The Algona Republican from Algona, Iowa on June 3, 1896 · Page 3
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The Algona Republican from Algona, Iowa · Page 3

Algona, Iowa
Issue Date:
Wednesday, June 3, 1896
Page 3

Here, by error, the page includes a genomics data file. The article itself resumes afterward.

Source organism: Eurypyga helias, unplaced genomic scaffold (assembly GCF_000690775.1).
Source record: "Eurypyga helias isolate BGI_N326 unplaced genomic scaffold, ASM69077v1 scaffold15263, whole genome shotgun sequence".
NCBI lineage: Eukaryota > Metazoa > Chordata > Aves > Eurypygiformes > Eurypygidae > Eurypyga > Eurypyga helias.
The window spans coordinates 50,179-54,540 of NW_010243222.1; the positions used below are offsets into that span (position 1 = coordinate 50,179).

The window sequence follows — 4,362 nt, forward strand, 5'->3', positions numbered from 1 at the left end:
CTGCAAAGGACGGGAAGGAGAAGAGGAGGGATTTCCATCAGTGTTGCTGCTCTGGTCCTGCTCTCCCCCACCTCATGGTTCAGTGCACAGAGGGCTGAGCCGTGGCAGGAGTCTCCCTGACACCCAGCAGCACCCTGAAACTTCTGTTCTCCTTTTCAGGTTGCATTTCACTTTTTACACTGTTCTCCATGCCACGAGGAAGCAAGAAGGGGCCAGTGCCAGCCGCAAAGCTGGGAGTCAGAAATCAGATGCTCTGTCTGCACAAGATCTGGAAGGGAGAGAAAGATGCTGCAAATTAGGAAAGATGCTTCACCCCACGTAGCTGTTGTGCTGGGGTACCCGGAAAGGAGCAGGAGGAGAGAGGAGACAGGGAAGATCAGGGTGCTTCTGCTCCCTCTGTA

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SILOS. How They Should Re, Constructed to 86* fefilto Satisfactory Kcaulta. Where several silos are desired, or Where two kinds of silage are to be Storetl so as to be fed at any time, one large silo with one or more partitions Will be cheaper tlian separate silos. In the Illustration shown herewith will be leen how a partition tna.y be put in a round silo. By running a second partition at right angles to the first the S?ilo may be divided into four pita, but it is always best to avoid partitions when possible to do so. If a partition is made it should be a.irtight, but if the filling takes place on both sides at the same time, it need not be as strong. In the round silo the partition should fce put in after the lining. To make <he partition, two thicknesses of inch CARE a? MILK. ~f2X&&*iA id ttfiitrby ttActoMft by Meftfi* of ttlslnfcntlhtf SubJtanec*. In regard to the destruction of bacteria injurious to milk, a writer says that we can use ft ft umber of disinfect- Jug substances, swch as fntnes of sulphur tuid milk of lint'. Before they are tised the stables should be thoroughly cleaned. After removal of the animals all dirt should be removed, and floor, walls and ceilings should be .thoroughly scraped with brush nnd water, tf we ttse sulphur as a disinfectant, all open- Ings must be closed, and all cracka should be papered. To kill aJl bacteria we need from .10 to 00 gmmms per cubic meter. This is based upon experiments in the laboratory, but in practice it has been found that ten gramms per cubic meter will phe good results. Tht- sulphur, broken in small pieces, is ignited upon an iton pan; the doors are then kept closed for at least J 2 to 14 hours, when the stable can be used again, after being \entila,ted with a strong draught of air. During this time the animals, and chiefly their legs and feet, should be brushed with water containing soda. The clothing of the milkers must be cleaned, and nil utensils used for milk should be scrubbed with boiling hot water, or should be thoroughly steamed. Bacteria can also be killed by Washing the walls, floors and ceilings with concentrated milk of lime. This is mode by slaking lime with little water, to which is added an equal amount of water, %vh,ich makes a 00 per cent, milk of lime. PARTITION BOUND BILO. boards with paper between may be used. These should be nailed to stud{Ting made out of CxG's sawed in two 'diagonally, using two pieces at each end of the partition, placed so that the sawed face fills the corner formed by the partition. ' With the intermediate studs the •boards should be nailed to the sawed or wide side, so as to avoid forming square cornel's. If a rectangular silo is built, then two layers of matched fencing with tar paper between should be used for the lining. To lessen the spoiling of silage at the corners, these should be cut of? with one layer of inch boards about 18 inches long. This should then be lined \vith roofing tin soldered together into a strip long enough to nail to the lining and to completely cover the two onds of the short boards by as much as two inches on each side. The tin should he kept painted with coal tar to prevent • rusting.—F. II. King, in Orange Jucld Farmer. BITS OF DAIRY WISDOM. Never allow a heifer call' 'from a rich , butter : cow, to be killed as 'a" veal." 'Tf you do not-: want her to supply your ovvn dairy — there are plenty who do. Calves that are losing the hair about the eyes may be subject to a mild form of mange. Sulphur and lard rubbed on the spots occasionally will effect a cure. The man who has force, and -brains • enough to get a rich butter herd of <.-o\vs together, and then 'cares for and •feeds them as he should, is on the high road to success. If you are a dairyman or a dairy- wo7nan put your brains, your energy in it. Be an enthusiast. If you cannot, then it is not the business for you, and you will not succeed. Be sure that all the fences are up and strong before stock is turned out. It will prevent the cattle from getting bad habits impossible to cure and perhaps an expensive lawsuit. 13y selling gilt-edged butter a dairyman is not impoverishing his farm. lie is selling. Jiis crops to his cows at a profit, and returning the manurial elements to the form which becomes more productive every year. Few remedies for caked udde'r are better than soft soap. Cover the bag. If the bunches and soreness have not, disappeared in a few days repeat. Frequent bathing with hot water and hard rubbing will allay the fever and retluce the swellings.— Farm Journal, Mnseed Culto In, the Dairy. As a milk and butter producer, ground linseed cake has no equal. It not only increases the flow of milk, but adds greatly to its richness in qream. With a cow accustomed to corn meal, bran, shorts and the like, the increase will be from one to two quarts at each, milking, within 24 hours after beginning with the ground linseed cake, A cow, to be able to give a full flow of milk, must have food richer in nitrogen than would be required for any othev fmilmal, since milk itself is composed largely of albuminoids, and Jhis can only be supplied from, food containing this substance, TJie first dpmond of a CQW upqn tfee iijtyogen of f pod jg^p sup? • ply waste of tllsHe, and plus \YJ11 go t SPLENDID FEED RACK. It lias Been Used for a Number of Years with Good Kcsnltg. To feed hay to stock without waste, simple as the problem seems, is not an easy matter. Where stancheons are used the waste is little, but for stock running loose some other device is necessary. A feed rack I have used for a number of years has been found to answer quite well, and it may be placed out in the feed lot or under shelter, as desired. It is suitable for either hay or grain, and is well shown in the accompanynigcut. The slabs (A A) are fastened above the manger (or feeding box), at such distances apart as to allow the animals to readily poke their heads in, the rack being placed just high enough for their convenience. A pole (not shown in cut), placed full length, for the breasts of cattle to push against is a desirable addition. For sheep the space between the slats should be eight inches. The sides of the manger (B B) should be 14 inches high for cattle, and for sheep about six inches. For feeding grain, construct the manger floor higher in the center than at the sides. A slon- &tl#£ttfltlon* fo* Sportflaieil Who Want id Shoot Hcrtf title*. A good ninny shooters nre piffled td know how they can get practice for bird-shooting near the cities during close seasons without, paying for prac* tk-e at the traps. There are several kinds of birds which fly in euch rt manner as to require sk-11 in the killing, aad are not protected by law at any time. Of course, a i gauge gun is best for such practice, as it takes more skill to kill with it than with a big gun, and .the more skill required the better the practice. The kingfisher is a rapidly-darting flyer, rather shy and hard to kill. With u 23-gango gun ft shooter's abilities would be well tested. The English sparrow, if put up badly seared, will give considerable sport, 'and the man who can get three with two shots out of a small flying flock may regard himself as a good shot. Of course, a man wouldn't aim at the center of the ilock, and pull. He aims at pa.r- tieulnr birds, and, if he misses the ones aimed at, he calls the shot a miss. Red- winged and crow blackbirds fly rapidly, when their nests are not near by. They arc not protected, and may be found in partly wooded pastures. Some sportsmen may object to this as being useless slaughter, and it would be if the birds were thrown away. He would dross tlhein all, except the kingfishers, which taste fishy, and the potpie they make would be followed by another before long. The English sparrows make a fine stew, as the flesh is always hard and sweet. THE TAPPER. Machines Vet Theoretic. In spite of the fact that jt has been many years since the first appearance qf the milking niachfne in soine forni, we yet have practically only a rnjjkipg jnachine in theory. That is, it has not passed beyond the experimental stage. It is ti'ue, a few of these machines are jxjing used by the experimental farms l\nd by a few big dairymen, but even, in thpse cases the use 5§ merely to demonstrate the possibility of using th<» machines and not because any great advantage is gajned by them. We would to glad to see them a success, for they would remove from dairying some of its worst features, but to the pregeni; 'time the pypgrcsg has been SQ slow that tj»e encpyrageinent for the immediate future Is Rpt'^rrpat,— Farmers' , FEED RACK FOH LOOSE .CATTLE. ing floor is the ideal, but it is not so easily made as the raised Central platform shown in the cut, and which answers very well. Uun two by four studding lengthwise, say 12 inches from each side. Then floor the space between these two by four pieces crosswise with short, stuff, which clone, you will have a trough one foot wide running around the four sides of the rack. For cattle build the rack six feet wide nnd six feet high. This is a much more economical rack than the cominnn V-shaped affair, which, besides being very wasteful, is open to the objection that stock often get trash in their eyes when reaching up to it for feed.—(j. W. Waters, in St. Louis Journal of Agriculture, Tread Millo on the Farm. The tread mill powers are coming largely into use on farms for cutting feed, threshing grain, grinding grain, sawing wood, pumping water, etc. Thos-j who have used them, and particularly used those that have been improved and perfected in the last few years, commend their convenience, cheapness, simplicity and safety. If every barn was supplied with one the most of farmers would be independent of the large machines, and could do all their work within themselves and without extra cost or trouble. Those who use them say if rightly set and managed they nre not horse killers, and work on them is no more exhausting than any other kind of farm work. It is wbll in'buying the powers to get them large enough for three horses, for if all the power is not needed they can be worked byfone or two horses. Everything depends on the amount of power required,—Colman's Kura! World, A Silo for six Cows. A correspondent of Hoard's Dairy- m»A having asked about the expediency of building a silo for six cows, received the reply that it will depend upon c'ir<- c\imstunce«, nnd that if he is apt to have "catching weather" in haying, or expects to depend upon feeding ?u.thev jtfeap P£Sturag9 in summer, a silo will be fc-inid very^pnvenient, Thei troub|e. would be that tl?e,p$ would have'.tepp very narrow, jidtinpTe than eight feet jn diameter, T\vq such pits, eacli 16 feet deep, \vouJd probably answer, Larger pits would expose raore surface than six cqws could keep eaten down ep as to prevent waste. Keeps Up an Industrious Racket During; Absence of Workmen. A man fell from the housetop in the city of Aberdeen, a.nd was brought into n hospital with broken bones. He was asked what was liis trade, and replied that he was a tapper. Is'o one hud ever iioard of such a thing before, says tue Amateur Emigrant; the officials were filled with curiosity; they besought an explanation. It appeared that when a party of slaters were engaged upon a roof they would now and then be taJcen with a fancy for the public house. Now, a seamstress, for example, might slip away from her work and ix> one be the wi'ser, but .if these fellows adjourned the tapping of the mallets would cease, and thus the neighborhood would be advised of their dereliction. Hence the career of the topper. He lias to do the tapping and iceop up a.n industrious bustle on the housetop during the absence of the slaters. When he taps for only one or two the thing is child's play, but when he has to represent a. whole troop it is then that he earns his money in the sweat of his brow. Then must ho bound from spot to spot, reduplicate, triplicate, sextuplicate his single personality, and swell and hasten his blows, until he produces a perfect illusion for the ear, and you would swear that a crowd of* emulous masons wore continuing merrily to roof tho house. It must be a strange sight from an upper window. A CHICKEN FOR ONE. THE SLEEPING SENTINEL, A Fortunate CI*ciltH*tance Warded Oft the Impending: fcoath Penult?. A Slnr reporter had an nrlfly officer ns a listener, and he wnsexpatinting-on tlio way he would shoulder n tmiskef ttuil fight, bleed nnd die for his beloved country, in case there was wnr with England or any other effete monarchy tottering on a tumbling throne, or words to that effect, "Did you ever do guard duty on n unsty night in the enemy's country?" inquired the officer. "Well, no," hesitated the reporter. "Then don't say what you would do until you have tried it. It reads nicely in the papers, and lots of men delight in imagining the high-stepping- style that they would trot nJbng the crimson path that leads to glory or the grave. but when the crimson is mud. or the path is in n thicket, which at any moment may bla/e up in a volley, it isn't half so nice to think about. The fight, ing is the least disagreeable thing about war, and the glory is won at an amazingly high price." "I wouldn't stand guard," asserted the reporter; "I would be an officer and have somebody else do the guard- in A ballroom, wd e&hestly rwftffttaln, A man's a chump who will try to jump On a swiftly moving train. -Jj. A. W. Bulletlft. tOO MUCH HEAtt*Y THEKE. "Well, 1 didn't begin my soklier career that way," said the officer. "I was a private, and not yet 20, and the amount of guard duty I did seemed to mo to be enough to protect all the armies in the field. Let me tell you a tbo Ratter Flavor. intelligent dairymen know that fUe scientists nave discovered that the flavor of butter is, in large meas'ure, due to germs in the cream. By adding to winter cream the germ or baejjlus that gives the fine flavoy and aroma to June butter, we pan get the same flavor jn butter rujjcle in midwinter. Prof. Conn, of the Connecticut Agricultural college, pas boeji a leader iu these iftvestig'a- tions, and his fgmous -bacillus No, 4i bag b, sn tiied in wany creameries, an.d in. ey«-y case has materially the butter flavor.— f roy (N, y.) A. Pigmy for KjJlcurca Ko\r Served by I'uris Restaurateurs. It is generally conceded that a small bird makes a very dainty ineal for one person, and it must have been a source of regret to many that it was seldom possible to obtain a chicken 'just largo enough for one man with a moderate appetite. The difficulty has now been removed, in Paris at least, says the New York Journal. Many Paris hotels and restaurants nre now introducing as a novelty into their menus what might be described as "one man, one chicken." Everyone who understands anything of the appetite of man understands that he likes liest to tackle a bird single-handed. With the ordinary fowl this was, of course, impossible, so the ingenious chef proceeded to develop, or rather curtail, the spring chicken, and now three-months-old bird is served to each guest, just as though it were n quail or a plover. That there is any stability in the body of so young and tender a chicken can hardly be admitted; but the novelty has been greatly appreciated, especially by Americans in Paris, and there is already a demand, and a great one, for fledgling barn- doors, BIRD TRAGEDY. and Starling Accidentally Collides with KiUs a Book In Midair. James Carter, of Masbam, Yorks, England, reports a happening to the London Field the like of which seldom or never was observed before. In over 25 volumes of a well-known sportesmen's newspaper a similar incident been reported. The Field says that "a starling, flying swiftly from its nest, collided, with. a passing rook, and the starling's beak penetrated the head of the rook, causing instant death." Hawks, of course, often strike their game, in midair and kill it, but in that case the collision is intentional, During the migrating periods birds.; are often kiUed an4 maimed by flyin'^against unseen phitacles at nigb,t, as telegraph jvires -ay. > Ipgh Many ducks and geese ifly up gt^ipm, into the NJagara f^Us every year, but the like of this incident is not recorded, Fo-m'8 i'olitcuess. Emperor Fo-Hi, the first of Ms [me, is the Chinese model of politeness. [Je is saicl to have been so civil he always spoke, even of himself, vyitb, prot lound respect, and when the Chinese • nabit of self-depreciation is remembered, this degree of civility will be better appreciated. Watery. Maine has 1,080 lakes, yviih an of 3,300 square miles, and 5,000 rivers streams, making Maine's inland, xyster surface 3,300 square miles, Maine •Jver.? fall OR tfeedp pa^sag^ to the SGA a distance o| o,,(jao |eet, yielding an gross power pf 3,C5(5»?Oj) I WAS RUDELY ABO USED. Story of how 1 did it one night. It was a dark and dismal time down on the Potomac, and we hart been wading around in the mud and cold until the •heart was entirely taken out of us. We had moved forward and were expecting an attack of the enemy at any moment. Under such circumstances sentinels are given extra orders to be watchful, and for a guard to sleep at 'his post means death at daylight, sure. "I had been placed in a.n exposed position, and my orders were very strict, indeed. My beat Jay across a narrow neck of land between two gorges, and 1 had a monopoly of it and was entirely alone, but I had a good command of the ground in front of me, and with, ordinary care no enemy could approach without being seen. I knew that much depended upon my vigilance, and i knew that if I betrayed my trust death would be my portion at daylight, but I was only a boy and so dead tired that 1 could hardly stand up. I went on duty, though, like a man, and I stood it i'or I don't know how long. "But boy nature can't stand everything and 1 was rudely aroused from a beautiful dream of home by a violent .shaking and the hoarse whispers and curses of the officer of the guard. In a minute I knew what had happened, and there flashed through my mind a picture of a blindfolded soldier sitting .on his coffin with a firing party stand- iing in front of him. I got to my feet by the help of a jork or two by the officer, and then I expected more abuse, and got it and kept on getting it until I got back to the officer's tent. "There the officer got a good look at me and discovered that I was covered with blood. So did I, much to my surprise, but I felt on the instant that 1 was saved, for the officer asked what the blood meant, and I told him 1 must have burst a small blood vessel and fallen in a faint on my beat. I was scared so badly that I was sick, and 1 didn't have to argue long to prove my case, notwithstanding the very serious results that might have followed my dereliction of duty, I had no guard duty to perform after that for a long time, and an offense that was punish' able by death actually turned out to bq a flue snap for me, which as a boy I rather enjoyed." "But the blood?" inquired the writer. "Simply a case of nose-bleed, to which two or three years before 1 had been subject, I presume my weakened condition brought it back again, but why it should have resumed operations at such nit( opportune time I cannot &ay, I can say, though, that I never slept on my post again," and the officer chuckled to think of his narrow es^ cape,—Washington Star. An Old yoldK-r'a Good Fortune. A marvelous instance of restoration of,gight js that of John Ilershman, old soldier residing near Kokouno From, injuries, received during' the la|e way Mr, Hershman went blind, and'by a special act of congress in 1SS8 he was awarded a pension of $72 a month for total disability, and a large amount of back pay. A few days ago Mr.. Hersn- man, while sitting at bis home, was afc tacked with frightful pains about the eyes. After suffering excruciating' agony for several hours the pain sucl? denly vanished, and to the surprise of Mr, Jlershman and his family his sight wa^ completely restored. He now reads newspapers as readily as before losing his vision.—-Chicago Chronicle. Casualties in the Civil War. In, the American civil war one out of every 65 men was killed and one in each ten wq.unded. In Napoleon's early wars one o_ut of each 28 was killed and in th? earjy British conflicts as high an avergg$ as one death, to each JD eu|rag«4 is r8|jpyt£d.—-Chicago Chronicle, "Well, at any rate, professor, I have the bump of imagination, I hope." "Well, yes; I think I may say your bruin is principally imagination,"— London Fun. A Modern Ilomeo. Amelia—Swear not by the moon, the inconstant moon. Augustus—Then what shall I swear by? "Swear by that which you hold invaluable; something which is clearer to you than all things else; something that you cannot live without." "Then, Amelia, J love you! I swear it by my salary."—IV. Y. Weekly. A Blatter of Experience. "I don't know," muttered .Rivers, picking himself up from the sidewalk and movirg on with a perceptible limp, "whether there is any such thing as a bicycle face or not, but I am thoroughly convinced of the existence of the phenomenon known as the banana skin."— Chicago Tribune. It Was Her Custom. Agitated Young Bridegroom (immediately after the ceremony)—Serena, shall — shall I—shall we—shall we kiss? Self-Possessed Bride (it being her third experience)—It is my usual custom, William.—Bel Air Democrat. Before the Operation. "Er—1 suppose, doctor, there is some chance of saving him?" "Absolutely none; he will die whether operated upon or not." "Well, what are you doing it for then ?" "For $350."—Life. A Proviso. Young Hopeful (to his sister)—I say, Nell, pass me the butter! Xell (in a tone of sisterly reproof)—If •what, Johnnie? Johnnie (goaded to desperation by the delay)—If you can reach it!—Bay City Chat. ' Other Opinions Not Required. Mr. Wynbam—Do you like the young man who is paying• attention to your daughter Mary? Mr. Warrington — What difference does that make? Mary does.—Southbridge (JIass.) Journal. UP TO DATE-1396. The most complete Tariff Text Book ever published is the new edition of "Tariff Facts for Speakers and Students," Defender Document No. 9—260 pages, just out. Publishers, The American Protective Tariff League. Campaign text books issued just before the election are of little value. The Tariff League is to be congratulated on its foresight in getting out its hand book so early in the year. Order by number only. Sent to any address for 25c. Address W. F. Wakeman. Gen. Sec., 135 West23d St., New York. SUFFERING IN SILENCE. Women ate the real heroes of ttie World, Thousands oil tliounancls of theift endure the dragging torture of the ills peculiar to womankind in the silence of home. They suffer on aud on — weeks, months, years. The story of weakness and torture is written in the drawtt features, in the sallow skin, in the list' less eyes, in the lilies of care and worry on the face. Inborn modesty seals their Hps. They prefer pain to humiliation. Custom lias made them believe the only hope t>i relief lies in the exposure of" examination and "local treatment." Take ten cases of "female weakness" aad ia nine of them "local treatment" is unnecessary. There is no reason why modest, sensitive -women should submit to it. WINEpFCARDUl is a vegetable wine. It exerts a wonderfully healing, strengthening and soothing influence over the organs of woman* kind. It invigorates and stimulates the whole system. It is almost infallible in curing the peculiar weaknesses, irregularities and painful derangements of woman. Year after year, in the privacy of home — away from the eyes of everybody — it effects cures. WEVE OF OARDI7I Is sold for gl.OO a bottle. Dealers in medicine sell It. bottles usually care tlie worst case*. SCROFULA CORED E. C. Caswell of Brockport, N. Y., says: "I was terribly afflicted with scrofula, and had lost all hope of being cured. A friend advised me to take DR. DAYID KENNEDY'S FAVORITE REMEDY which I did with groat benefit, and I recommend It to others." It restores the liver to a healthy condition, and cures constipation, scrofula, rheumatism, dyspepsia, and all kidney, bladder and urinary diseases. —June. GREAT SALE . —Or — RAILROAD LANDS! -IN— Southern Minnesota, In the Fertile Minnesota Valley. These rich prairie lands are dark loam soil and are very productive. This partof Minnesota is well settled and has school houses and churches. These lands are located near THIS IOWA COLONY, near Taunt-on, Minn., a bright new town and first- class locations for all kinds of business. Blue Joint hay grows in abundance on the upland prairie, making it a fine stock country. We are selling these choice prai- rio lands on very easy terms at prices ranging from 87.50 to §12.50 per acre. One- fifth cash and (i por cent, interest, titles perfect and no payment the second year. Two years to make second payment and tho crops will pay for the land. We rebate round, trip faro to purchasers of 160 acres over tho Northwestern Line. 50,000 Acres of Fine Selected Lands At $ 1 O to $ 1 3 Per Acre. 100 CHOICE IMPE.OVED FAEMS for sale on easy terms at §14 to $17per acre within 3X to 5 miles of E. R. towns, also several section farms and 12 sections of wild land. We also have some finely Mn- proved farms near R. R. stations at from 816 to 818 per acre on easy terms. G. F. HOLLOWAY, Agt. BANCROFT, IOWA. ELECTRIC Sold ontright, no rent, no roraltr. Adopted to City, Villaae or Country. Needed in every home, shop, store and office. Greatest convenience nnd beat seller on earth. Agents malce from gs to £.70 per day. One in a residence means a siilo to nil th« neighbors. Fine instruments, no toys, warts nuywhere, any distance. Complete, ready for use when shipped. Can he put up by «ny one, never out of order, no repairing, lust* n iife time. Wnrrnnted. A money maKer. M'rka W. P. Harrison & Co.. Clerk 10. Columous. 0 Dr. Kay's Lung Balm ARRIVAL an0 DEPARTURE of TRAINS CHICAGO. MILWAUKEE AND ST. PAUL, LOUAL TRAIN BAST. No. 2 passenger iO:S7am No. 4 passenger 0:33 pm No. 70 freight carries passengers . 8:20pm No. 91 freight carries passengers... 2:05 p m OOINO TOST. No. i passenger 8:55 am No. 3 pas*»nger ...,4:24pm No. 05 truant carries passengers.... 8 ;20 p m No. 71 freight carries passengers 0:33 p m No, 93 freight carries prasengers 12 ;05 p m Chicago & Northwestern R'y- OOINO NORTH AMD WEST, Passeugflt 2;49pm Mxed TUOaui Mixed 10:47 D m Freight... nwf* GOING SOUTH ANU EAST. Passenger 8*4 a in Mixed i .12 n m Mixed '..-......,... .,.;.......: 8;00aro Freight 7sio»» Passengers arrive In Chicago 7 a. m. and 8 :45 a.m. Arrive in Dea Motnes7 ;65 and I2;t5 p m, Leave Chicago at 6 p. m, and 10:30 p.m. Leave Des Molnes at 9 !30 a. m. and 4 ;43 p. m. Scientific American George Loctge, Lorenzen b jsfob. -writes Feb,8tfc 1896: "I just to Worm you your Kidney- kura has done (OP p 9. It has surely WORKED WOND case, "TEave Tia3 tro ltidneys .for years. B84 pains -V - . I had ever heard of ancl seve al ol I the best pbysioiajig but all u6 effect, ^he jadneylnwa has dont ,. l be Instrumental in aidin ers you aye at liberty tp publ strengthens the Kidneys and pures ail kidney diseases and iftem to do their T,y or k properly and thiis purges the iJpodf Pur means hoalth.J&nd free trow. patn, Kidjieykij»a does «, TJMN6 TO Without acre ......»» Send for free has njany valuetible gives symptoms